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Monday, December 25, 2017

Magic and Isiah Reminisce and Reconcile

NBA TV's recent Players Only Monthly "Isiah and Magic" episode featured a heartfelt conversation between two of the greatest point guards in NBA history. Unless you are at least 40 years old and/or a student of basketball history, you probably do not understand either the impact that both Magic Johnson and Isiah Thomas had as players or the full nature of their deep friendship that suffered a very public feud.

Johnson won five championships while capturing three Finals MVPs and three regular season MVPs before retiring as pro basketball's all-time assists leader (he now ranks fifth on that list); Thomas won two championships and one Finals MVP and he ranked third all-time in assists when he retired (he is now seventh on that list). Johnson mentored Thomas and Thomas' childhood friend Mark Aguirre. Thomas and Aguirre, as young NBA players, went to the NBA Finals and observed Johnson win titles and the three of them also worked basketball camps together.

Johnson may be better known to younger NBA fans than Thomas is but--as Johnson noted in his words and as highlight footage shown during the episode confirms--long before Stephen Curry, Kyrie Irving or even Tim Hardaway were breaking ankles Isiah Thomas was a magician who had the basketball on a string and who could finish in traffic during an era when driving to the basket inevitably meant encountering heavy physical contact.

The Johnson-Thomas friendship initially became a bit strained during the 1988 NBA Finals, the first time that the two players faced each other with a championship directly on the line. Johnson's L.A. Lakers won that title--Johnson's last championship--and then Thomas' Detroit Pistons won the next two titles, beating Johnson's Lakers in the 1989 Finals and then defeating a strong Portland team in the 1990 Finals. Aguirre played a key role for both Detroit championship teams.

The rift widened in the early 1990s, after Johnson announced that he had contracted HIV. Johnson later publicly stated that he believed that Thomas had spread rumors that Johnson is homosexual or bisexual. Thomas has always denied that assertion and Johnson never offered any proof that Thomas had done this. The final blow came when Thomas was left off of the 1992 Dream Team and Johnson later rubbed salt in that wound by stating that Thomas had alienated so many people that no one wanted him on the squad. Thomas' on-court accomplishments should have made him a lock for the team and Thomas was hurt by his omission and further wounded by Johnson's harsh words.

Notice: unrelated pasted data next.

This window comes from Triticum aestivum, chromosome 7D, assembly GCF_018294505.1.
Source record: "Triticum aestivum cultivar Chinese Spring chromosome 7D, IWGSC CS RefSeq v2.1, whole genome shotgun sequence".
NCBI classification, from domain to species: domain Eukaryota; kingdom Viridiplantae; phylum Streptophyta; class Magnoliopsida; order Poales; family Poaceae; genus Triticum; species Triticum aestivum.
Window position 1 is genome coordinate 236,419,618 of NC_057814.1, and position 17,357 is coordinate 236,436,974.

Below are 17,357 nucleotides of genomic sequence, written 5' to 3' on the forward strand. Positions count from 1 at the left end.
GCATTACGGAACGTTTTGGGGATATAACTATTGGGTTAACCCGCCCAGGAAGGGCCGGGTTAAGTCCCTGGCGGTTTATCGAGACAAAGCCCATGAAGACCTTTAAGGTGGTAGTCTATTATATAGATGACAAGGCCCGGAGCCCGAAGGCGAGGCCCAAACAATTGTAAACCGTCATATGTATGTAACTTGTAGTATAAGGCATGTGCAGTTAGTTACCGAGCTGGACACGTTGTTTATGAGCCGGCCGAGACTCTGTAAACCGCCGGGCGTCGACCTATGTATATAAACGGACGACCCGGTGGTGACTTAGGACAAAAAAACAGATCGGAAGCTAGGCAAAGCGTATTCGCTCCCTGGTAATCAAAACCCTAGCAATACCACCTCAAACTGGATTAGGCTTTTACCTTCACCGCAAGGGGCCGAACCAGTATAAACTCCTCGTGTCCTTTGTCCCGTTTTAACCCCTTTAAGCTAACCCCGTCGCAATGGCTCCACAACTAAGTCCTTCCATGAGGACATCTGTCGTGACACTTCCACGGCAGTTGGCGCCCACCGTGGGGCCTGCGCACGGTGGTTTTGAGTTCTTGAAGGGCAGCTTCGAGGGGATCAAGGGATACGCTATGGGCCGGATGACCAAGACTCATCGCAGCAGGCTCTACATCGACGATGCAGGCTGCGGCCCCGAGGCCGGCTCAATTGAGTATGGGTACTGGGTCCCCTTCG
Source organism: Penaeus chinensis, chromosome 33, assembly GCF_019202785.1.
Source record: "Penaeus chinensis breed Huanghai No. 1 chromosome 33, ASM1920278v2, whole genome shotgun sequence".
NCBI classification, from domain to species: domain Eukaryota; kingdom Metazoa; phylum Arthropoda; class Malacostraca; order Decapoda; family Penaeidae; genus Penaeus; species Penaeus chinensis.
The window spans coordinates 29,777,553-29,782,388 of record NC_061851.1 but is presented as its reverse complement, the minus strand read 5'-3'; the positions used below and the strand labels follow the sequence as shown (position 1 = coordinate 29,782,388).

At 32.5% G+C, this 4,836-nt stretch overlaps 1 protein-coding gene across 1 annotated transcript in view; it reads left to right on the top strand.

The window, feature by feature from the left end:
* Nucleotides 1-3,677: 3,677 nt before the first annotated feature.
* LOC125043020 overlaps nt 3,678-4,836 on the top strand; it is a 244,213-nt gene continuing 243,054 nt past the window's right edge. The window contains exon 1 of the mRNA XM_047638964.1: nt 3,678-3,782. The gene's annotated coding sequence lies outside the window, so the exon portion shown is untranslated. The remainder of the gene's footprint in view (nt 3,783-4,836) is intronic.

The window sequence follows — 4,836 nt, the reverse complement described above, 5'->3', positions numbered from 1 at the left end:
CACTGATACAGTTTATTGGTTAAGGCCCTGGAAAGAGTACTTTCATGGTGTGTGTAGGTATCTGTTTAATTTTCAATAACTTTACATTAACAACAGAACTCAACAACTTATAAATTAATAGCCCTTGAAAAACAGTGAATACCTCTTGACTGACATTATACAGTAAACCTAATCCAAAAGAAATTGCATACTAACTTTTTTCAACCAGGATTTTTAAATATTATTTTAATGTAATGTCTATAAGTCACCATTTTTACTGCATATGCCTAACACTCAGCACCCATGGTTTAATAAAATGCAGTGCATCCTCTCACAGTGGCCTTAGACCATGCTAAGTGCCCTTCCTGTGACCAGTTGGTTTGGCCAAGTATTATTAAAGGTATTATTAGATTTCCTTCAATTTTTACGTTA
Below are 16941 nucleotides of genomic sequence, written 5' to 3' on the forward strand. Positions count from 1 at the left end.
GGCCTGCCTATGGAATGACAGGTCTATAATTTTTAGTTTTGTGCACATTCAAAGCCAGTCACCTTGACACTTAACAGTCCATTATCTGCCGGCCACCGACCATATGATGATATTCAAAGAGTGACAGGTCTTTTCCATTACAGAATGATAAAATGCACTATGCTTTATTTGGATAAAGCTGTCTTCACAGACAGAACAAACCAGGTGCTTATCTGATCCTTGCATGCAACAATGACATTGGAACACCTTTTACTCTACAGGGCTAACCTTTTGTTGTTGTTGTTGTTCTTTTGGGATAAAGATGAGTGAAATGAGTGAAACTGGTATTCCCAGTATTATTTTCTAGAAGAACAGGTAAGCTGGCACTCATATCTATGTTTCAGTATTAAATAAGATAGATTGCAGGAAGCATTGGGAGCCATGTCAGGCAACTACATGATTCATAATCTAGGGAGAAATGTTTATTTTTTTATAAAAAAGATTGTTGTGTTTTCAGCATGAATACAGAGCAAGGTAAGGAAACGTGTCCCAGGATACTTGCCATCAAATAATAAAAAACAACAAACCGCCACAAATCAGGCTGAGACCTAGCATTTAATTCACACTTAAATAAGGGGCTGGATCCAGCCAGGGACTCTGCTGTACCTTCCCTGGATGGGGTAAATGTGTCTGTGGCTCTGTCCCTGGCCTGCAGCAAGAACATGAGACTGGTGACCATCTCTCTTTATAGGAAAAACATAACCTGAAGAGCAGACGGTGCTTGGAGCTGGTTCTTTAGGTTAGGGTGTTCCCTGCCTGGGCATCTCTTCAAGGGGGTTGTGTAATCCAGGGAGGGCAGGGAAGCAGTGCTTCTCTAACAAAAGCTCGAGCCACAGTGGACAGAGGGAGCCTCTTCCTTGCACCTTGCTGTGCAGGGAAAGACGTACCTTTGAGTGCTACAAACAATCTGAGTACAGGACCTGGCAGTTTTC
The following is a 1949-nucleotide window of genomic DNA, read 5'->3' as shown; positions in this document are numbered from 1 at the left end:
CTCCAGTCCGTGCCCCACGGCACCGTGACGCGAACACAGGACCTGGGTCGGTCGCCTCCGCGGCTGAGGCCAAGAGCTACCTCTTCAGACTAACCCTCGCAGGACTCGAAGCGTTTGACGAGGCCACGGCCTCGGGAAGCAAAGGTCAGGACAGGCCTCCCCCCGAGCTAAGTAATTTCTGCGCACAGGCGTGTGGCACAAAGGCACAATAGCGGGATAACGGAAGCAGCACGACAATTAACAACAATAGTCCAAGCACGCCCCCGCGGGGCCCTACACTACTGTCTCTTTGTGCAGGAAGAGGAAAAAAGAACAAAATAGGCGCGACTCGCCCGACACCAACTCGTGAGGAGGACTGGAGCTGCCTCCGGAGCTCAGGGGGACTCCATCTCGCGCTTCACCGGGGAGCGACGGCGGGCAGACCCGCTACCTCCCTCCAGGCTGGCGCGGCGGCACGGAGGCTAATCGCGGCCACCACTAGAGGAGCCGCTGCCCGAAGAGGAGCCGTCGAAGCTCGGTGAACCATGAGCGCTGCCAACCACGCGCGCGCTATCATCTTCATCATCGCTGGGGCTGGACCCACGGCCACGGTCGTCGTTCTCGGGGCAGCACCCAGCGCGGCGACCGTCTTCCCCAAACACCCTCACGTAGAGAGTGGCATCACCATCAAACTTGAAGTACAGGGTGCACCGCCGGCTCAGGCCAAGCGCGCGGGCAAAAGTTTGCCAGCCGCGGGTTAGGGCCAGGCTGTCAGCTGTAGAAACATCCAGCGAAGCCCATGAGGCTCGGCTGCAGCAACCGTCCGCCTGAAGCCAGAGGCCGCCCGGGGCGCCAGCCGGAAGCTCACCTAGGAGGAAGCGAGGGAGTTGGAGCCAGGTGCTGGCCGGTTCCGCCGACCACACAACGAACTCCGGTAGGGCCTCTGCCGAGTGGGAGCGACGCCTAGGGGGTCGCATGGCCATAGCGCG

Johnson and Thomas never publicly talked about these matters with each other until the filming of the NBA TV show, during which Thomas (an NBA TV commentator) ostensibly interviewed Johnson but--as the two joked--they in fact interviewed each other. The show charted the arc of their friendship and their Hall of Fame careers, focusing on how Johnson mentored Thomas (and Aguirre) and on how battling for championships forced Johnson to choose between the Lakers and that friendship. Johnson now freely admits that he chose the Lakers, something that Thomas says that he understands but that he found very hurtful at the time.

Johnson and Thomas studied winning--both as basketball players and as businessmen--in a way that should be a model for the NBA stars who came after them. Johnson recalled that the 1984 Finals--when he made several key mistakes as the Lakers lost to their hated rivals the Boston Celtics--was the first time that he failed as an athlete in the sense that he was a major reason that his team lost. "Self evaluation is the hardest thing," Johnson told Thomas.

Johnson realized he was not as good as he had thought he was and thus during the 1984 offseason he devoted himself to improving his game. Thomas and Aguirre were right alongside Johnson both as consoling friends and as sparring partners. Johnson and Thomas recalled a time that Johnson and Aguirre almost came to blows during a pickup game, with Thomas noting that Johnson acted like that was game seven in the Boston Garden.

Johnson's Lakers won the 1985 championship and thus exorcised not only the demons from the 1984 Finals but also decades of frustration that the Lakers had faced versus the Boston Celtics.

By 1987, Thomas' Pistons had emerged as legitimate championship contenders and they likely would have faced Johnson's Lakers in the Finals if not for Thomas' costly turnover versus Boston in game five of the Eastern Conference Finals. Just as Thomas had been there for Johnson after Johnson's 1984 miscues, Johnson was there for Thomas three years later.

In 1988, the Pistons toppled the Celtics in the Eastern Conference Finals and Boston's Hall of Fame power forward Kevin McHale--as he left the court near the end of the last game of the series--exhorted Thomas to not be happy just reaching the Finals but to do everything necessary to win the title.

Thomas admitted to Johnson during the NBA TV show that he heard McHale's message but in the moment he did not really understand it. Johnson certainly understood; he told Thomas that at the time he realized that the Pistons posed a different challenge to the Lakers than the Celtics because of the Pistons' youth/athleticism, their deep bench and their physicality. It became apparent to Johnson that he had to choose between his friendship with Thomas and his loyalty to the Lakers. Thomas noted that he was still learning "the formula" to win a championship while Johnson already knew that formula. The 1988 Finals started with a pre-game kiss between Johnson and Thomas but in game three Johnson delivered a forearm shiver to a driving Thomas, who came up swinging. The Pistons built a 3-2 series lead and looked poised to win the championship as Thomas scored a Finals record 25 points in the third quarter of game six--despite playing on a badly sprained ankle--but the Lakers won 103-102 and then won game seven 108-105.